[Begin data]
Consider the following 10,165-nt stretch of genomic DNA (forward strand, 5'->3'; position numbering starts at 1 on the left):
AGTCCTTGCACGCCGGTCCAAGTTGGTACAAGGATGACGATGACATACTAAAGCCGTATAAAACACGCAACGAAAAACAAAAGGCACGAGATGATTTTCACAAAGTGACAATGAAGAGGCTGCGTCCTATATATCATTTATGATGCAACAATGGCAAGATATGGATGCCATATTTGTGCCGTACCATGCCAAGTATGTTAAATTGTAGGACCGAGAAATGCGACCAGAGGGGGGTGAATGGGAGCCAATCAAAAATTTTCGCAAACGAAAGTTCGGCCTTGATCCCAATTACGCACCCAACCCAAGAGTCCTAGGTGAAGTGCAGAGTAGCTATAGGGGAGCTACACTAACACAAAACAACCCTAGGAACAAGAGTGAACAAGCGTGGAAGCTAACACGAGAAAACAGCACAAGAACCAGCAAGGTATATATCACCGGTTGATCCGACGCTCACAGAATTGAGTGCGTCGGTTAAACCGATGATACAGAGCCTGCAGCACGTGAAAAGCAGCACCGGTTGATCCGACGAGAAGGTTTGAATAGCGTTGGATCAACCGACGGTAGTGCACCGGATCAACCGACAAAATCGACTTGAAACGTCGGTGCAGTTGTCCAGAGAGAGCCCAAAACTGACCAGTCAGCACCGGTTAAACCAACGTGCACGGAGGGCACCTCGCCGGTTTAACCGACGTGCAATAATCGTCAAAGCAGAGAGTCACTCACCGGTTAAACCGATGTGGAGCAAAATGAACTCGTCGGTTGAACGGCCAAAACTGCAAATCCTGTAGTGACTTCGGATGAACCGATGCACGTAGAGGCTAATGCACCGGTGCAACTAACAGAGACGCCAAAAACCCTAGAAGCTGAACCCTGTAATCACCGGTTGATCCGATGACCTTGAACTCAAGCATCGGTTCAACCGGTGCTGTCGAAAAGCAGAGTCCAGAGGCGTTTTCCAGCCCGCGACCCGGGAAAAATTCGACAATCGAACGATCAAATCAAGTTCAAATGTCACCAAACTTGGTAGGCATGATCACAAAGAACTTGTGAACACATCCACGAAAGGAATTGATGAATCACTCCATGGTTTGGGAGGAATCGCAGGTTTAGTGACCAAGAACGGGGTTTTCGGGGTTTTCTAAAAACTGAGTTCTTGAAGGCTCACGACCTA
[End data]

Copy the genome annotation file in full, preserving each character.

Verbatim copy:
Consider the following 10,165-nt stretch of genomic DNA (forward strand, 5'->3'; position numbering starts at 1 on the left):
AGTCCTTGCACGCCGGTCCAAGTTGGTACAAGGATGACGATGACATACTAAAGCCGTATAAAACACGCAACGAAAAACAAAAGGCACGAGATGATTTTCACAAAGTGACAATGAAGAGGCTGCGTCCTATATATCATTTATGATGCAACAATGGCAAGATATGGATGCCATATTTGTGCCGTACCATGCCAAGTATGTTAAATTGTAGGACCGAGAAATGCGACCAGAGGGGGGTGAATGGGAGCCAATCAAAAATTTTCGCAAACGAAAGTTCGGCCTTGATCCCAATTACGCACCCAACCCAAGAGTCCTAGGTGAAGTGCAGAGTAGCTATAGGGGAGCTACACTAACACAAAACAACCCTAGGAACAAGAGTGAACAAGCGTGGAAGCTAACACGAGAAAACAGCACAAGAACCAGCAAGGTATATATCACCGGTTGATCCGACGCTCACAGAATTGAGTGCGTCGGTTAAACCGATGATACAGAGCCTGCAGCACGTGAAAAGCAGCACCGGTTGATCCGACGAGAAGGTTTGAATAGCGTTGGATCAACCGACGGTAGTGCACCGGATCAACCGACAAAATCGACTTGAAACGTCGGTGCAGTTGTCCAGAGAGAGCCCAAAACTGACCAGTCAGCACCGGTTAAACCAACGTGCACGGAGGGCACCTCGCCGGTTTAACCGACGTGCAATAATCGTCAAAGCAGAGAGTCACTCACCGGTTAAACCGATGTGGAGCAAAATGAACTCGTCGGTTGAACGGCCAAAACTGCAAATCCTGTAGTGACTTCGGATGAACCGATGCACGTAGAGGCTAATGCACCGGTGCAACTAACAGAGACGCCAAAAACCCTAGAAGCTGAACCCTGTAATCACCGGTTGATCCGATGACCTTGAACTCAAGCATCGGTTCAACCGGTGCTGTCGAAAAGCAGAGTCCAGAGGCGTTTTCCAGCCCGCGACCCGGGAAAAATTCGACAATCGAACGATCAAATCAAGTTCAAATGTCACCAAACTTGGTAGGCATGATCACAAAGAACTTGTGAACACATCCACGAAAGGAATTGATGAATCACTCCATGGTTTGGGAGGAATCGCAGGTTTAGTGACCAAGAACGGGGTTTTCGGGGTTTTCTAAAAACTGAGTTCTTGAAGGCTCACGACCTA